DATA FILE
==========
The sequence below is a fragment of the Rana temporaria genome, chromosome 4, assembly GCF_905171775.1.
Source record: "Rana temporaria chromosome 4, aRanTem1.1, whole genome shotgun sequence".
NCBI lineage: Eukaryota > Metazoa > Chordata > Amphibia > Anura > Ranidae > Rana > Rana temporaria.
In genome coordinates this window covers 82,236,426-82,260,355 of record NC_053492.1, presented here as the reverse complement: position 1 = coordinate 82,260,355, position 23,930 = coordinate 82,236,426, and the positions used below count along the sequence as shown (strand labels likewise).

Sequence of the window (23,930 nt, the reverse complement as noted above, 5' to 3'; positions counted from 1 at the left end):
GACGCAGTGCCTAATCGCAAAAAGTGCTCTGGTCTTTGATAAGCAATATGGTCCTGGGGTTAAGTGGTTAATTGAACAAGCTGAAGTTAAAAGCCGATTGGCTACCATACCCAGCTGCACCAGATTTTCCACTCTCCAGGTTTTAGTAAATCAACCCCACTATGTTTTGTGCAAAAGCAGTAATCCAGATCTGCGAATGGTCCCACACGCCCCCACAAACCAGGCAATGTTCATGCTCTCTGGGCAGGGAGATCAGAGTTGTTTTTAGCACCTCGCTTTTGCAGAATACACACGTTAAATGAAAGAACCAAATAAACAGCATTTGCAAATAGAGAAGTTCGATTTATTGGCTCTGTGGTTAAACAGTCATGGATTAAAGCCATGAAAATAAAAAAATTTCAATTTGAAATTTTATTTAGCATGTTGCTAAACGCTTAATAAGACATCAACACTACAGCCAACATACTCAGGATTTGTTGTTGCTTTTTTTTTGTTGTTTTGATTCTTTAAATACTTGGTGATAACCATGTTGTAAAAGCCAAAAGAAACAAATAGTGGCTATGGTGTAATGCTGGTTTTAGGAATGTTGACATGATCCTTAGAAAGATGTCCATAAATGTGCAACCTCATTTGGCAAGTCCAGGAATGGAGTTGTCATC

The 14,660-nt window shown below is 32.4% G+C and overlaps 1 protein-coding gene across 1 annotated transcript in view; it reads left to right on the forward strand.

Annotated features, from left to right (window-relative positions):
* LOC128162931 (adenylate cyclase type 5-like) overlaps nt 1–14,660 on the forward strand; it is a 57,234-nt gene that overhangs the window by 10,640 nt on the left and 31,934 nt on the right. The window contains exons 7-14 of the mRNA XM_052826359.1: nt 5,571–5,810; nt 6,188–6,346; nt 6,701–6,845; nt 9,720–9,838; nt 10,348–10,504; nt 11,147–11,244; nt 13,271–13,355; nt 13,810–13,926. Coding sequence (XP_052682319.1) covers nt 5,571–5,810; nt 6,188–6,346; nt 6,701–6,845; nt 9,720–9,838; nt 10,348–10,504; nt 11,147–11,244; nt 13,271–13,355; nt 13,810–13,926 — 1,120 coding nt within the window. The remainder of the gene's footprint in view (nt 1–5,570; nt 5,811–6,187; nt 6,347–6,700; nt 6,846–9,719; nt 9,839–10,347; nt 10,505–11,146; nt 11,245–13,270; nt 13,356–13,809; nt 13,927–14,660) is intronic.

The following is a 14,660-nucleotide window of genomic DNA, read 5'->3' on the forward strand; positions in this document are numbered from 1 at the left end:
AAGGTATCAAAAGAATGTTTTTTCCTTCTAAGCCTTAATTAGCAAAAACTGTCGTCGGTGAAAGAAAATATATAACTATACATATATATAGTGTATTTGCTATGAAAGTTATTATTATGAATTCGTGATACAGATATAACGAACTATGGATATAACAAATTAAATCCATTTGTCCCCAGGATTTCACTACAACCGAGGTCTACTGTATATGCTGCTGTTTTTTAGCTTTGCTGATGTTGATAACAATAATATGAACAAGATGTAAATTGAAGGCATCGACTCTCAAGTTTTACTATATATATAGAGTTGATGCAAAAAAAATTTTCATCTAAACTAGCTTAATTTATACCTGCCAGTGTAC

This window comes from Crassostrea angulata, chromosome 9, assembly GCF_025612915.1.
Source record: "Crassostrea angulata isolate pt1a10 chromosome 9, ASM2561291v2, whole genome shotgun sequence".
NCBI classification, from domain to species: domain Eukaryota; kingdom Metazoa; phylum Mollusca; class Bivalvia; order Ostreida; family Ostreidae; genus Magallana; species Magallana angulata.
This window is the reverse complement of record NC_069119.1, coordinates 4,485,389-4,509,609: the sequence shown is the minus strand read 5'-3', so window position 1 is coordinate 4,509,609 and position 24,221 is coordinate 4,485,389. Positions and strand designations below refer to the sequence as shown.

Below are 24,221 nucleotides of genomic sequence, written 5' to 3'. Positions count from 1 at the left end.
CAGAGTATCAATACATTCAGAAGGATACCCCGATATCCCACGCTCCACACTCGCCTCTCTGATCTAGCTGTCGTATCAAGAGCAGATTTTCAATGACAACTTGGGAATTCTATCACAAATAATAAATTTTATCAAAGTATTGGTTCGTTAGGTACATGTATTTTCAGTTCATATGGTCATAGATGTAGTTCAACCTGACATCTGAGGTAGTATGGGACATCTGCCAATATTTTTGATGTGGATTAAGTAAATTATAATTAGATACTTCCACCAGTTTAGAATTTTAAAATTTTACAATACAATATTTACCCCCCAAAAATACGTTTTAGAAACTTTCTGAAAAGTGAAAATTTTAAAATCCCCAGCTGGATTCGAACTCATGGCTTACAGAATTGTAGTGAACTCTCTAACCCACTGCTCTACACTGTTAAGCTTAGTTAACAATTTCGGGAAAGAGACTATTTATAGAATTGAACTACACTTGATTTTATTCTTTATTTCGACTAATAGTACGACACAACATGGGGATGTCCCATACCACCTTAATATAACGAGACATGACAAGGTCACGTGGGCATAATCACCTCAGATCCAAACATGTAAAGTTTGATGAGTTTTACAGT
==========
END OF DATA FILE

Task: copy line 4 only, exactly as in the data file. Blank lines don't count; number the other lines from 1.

In genome coordinates this window covers 82,236,426-82,260,355 of record NC_053492.1, presented here as the reverse complement: position 1 = coordinate 82,260,355, position 23,930 = coordinate 82,236,426, and the positions used below count along the sequence as shown (strand labels likewise).